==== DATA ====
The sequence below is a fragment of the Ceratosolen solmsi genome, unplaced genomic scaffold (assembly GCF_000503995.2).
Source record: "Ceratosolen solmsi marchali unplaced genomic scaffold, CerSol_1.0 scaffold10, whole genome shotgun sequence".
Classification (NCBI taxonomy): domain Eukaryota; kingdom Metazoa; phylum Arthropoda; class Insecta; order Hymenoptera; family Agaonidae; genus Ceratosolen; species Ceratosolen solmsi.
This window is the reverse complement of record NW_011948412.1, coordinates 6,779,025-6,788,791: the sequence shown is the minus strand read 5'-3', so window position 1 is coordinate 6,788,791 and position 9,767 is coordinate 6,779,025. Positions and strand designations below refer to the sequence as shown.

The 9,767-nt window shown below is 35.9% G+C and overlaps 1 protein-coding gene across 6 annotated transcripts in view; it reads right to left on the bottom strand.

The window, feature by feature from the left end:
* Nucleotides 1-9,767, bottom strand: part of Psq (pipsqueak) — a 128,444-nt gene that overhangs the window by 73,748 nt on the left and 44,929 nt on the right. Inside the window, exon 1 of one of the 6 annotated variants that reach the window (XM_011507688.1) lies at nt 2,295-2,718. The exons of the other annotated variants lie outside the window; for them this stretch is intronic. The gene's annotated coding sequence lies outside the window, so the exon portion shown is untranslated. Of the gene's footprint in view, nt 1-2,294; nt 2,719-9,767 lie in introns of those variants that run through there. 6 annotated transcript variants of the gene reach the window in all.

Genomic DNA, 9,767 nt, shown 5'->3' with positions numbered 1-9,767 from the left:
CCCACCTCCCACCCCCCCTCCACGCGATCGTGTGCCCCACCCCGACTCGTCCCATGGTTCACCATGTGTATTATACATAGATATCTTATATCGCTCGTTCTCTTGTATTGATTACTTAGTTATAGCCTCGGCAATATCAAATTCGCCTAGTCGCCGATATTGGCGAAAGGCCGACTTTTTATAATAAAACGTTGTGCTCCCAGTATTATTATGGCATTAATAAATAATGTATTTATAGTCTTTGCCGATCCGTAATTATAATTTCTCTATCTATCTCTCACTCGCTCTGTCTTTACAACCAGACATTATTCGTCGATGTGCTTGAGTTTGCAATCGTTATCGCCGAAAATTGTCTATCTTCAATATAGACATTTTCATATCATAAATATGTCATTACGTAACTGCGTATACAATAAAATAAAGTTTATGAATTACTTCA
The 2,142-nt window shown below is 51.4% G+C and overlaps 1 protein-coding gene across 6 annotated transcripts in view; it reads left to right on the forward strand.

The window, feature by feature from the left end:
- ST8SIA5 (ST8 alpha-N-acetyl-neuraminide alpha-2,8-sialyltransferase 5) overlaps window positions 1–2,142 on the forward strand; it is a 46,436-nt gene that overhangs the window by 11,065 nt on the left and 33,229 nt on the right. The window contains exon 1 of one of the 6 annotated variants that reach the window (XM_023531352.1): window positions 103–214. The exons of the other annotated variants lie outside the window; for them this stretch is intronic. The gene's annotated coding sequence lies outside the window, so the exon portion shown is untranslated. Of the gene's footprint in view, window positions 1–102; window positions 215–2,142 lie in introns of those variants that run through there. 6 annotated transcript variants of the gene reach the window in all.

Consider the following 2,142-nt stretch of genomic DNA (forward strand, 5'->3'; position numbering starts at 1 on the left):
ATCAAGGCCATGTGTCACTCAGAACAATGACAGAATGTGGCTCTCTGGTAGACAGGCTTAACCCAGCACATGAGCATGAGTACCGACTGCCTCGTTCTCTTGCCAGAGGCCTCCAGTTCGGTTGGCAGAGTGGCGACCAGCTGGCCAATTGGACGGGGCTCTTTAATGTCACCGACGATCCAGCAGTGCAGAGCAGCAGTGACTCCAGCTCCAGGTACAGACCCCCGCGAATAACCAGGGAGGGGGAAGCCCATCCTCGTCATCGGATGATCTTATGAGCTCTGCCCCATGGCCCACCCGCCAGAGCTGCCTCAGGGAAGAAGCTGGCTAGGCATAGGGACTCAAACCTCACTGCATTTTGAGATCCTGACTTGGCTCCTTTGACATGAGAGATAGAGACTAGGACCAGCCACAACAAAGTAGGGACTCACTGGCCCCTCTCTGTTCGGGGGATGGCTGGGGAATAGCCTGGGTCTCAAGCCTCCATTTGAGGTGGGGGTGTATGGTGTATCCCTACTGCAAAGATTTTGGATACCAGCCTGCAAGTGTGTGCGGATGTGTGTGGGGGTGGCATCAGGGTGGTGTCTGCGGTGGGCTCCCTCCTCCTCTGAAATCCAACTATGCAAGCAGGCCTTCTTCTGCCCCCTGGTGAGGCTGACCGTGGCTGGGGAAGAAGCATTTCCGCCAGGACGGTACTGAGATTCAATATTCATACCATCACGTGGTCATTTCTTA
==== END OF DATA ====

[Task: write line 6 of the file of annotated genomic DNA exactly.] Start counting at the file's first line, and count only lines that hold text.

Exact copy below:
The window, feature by feature from the left end: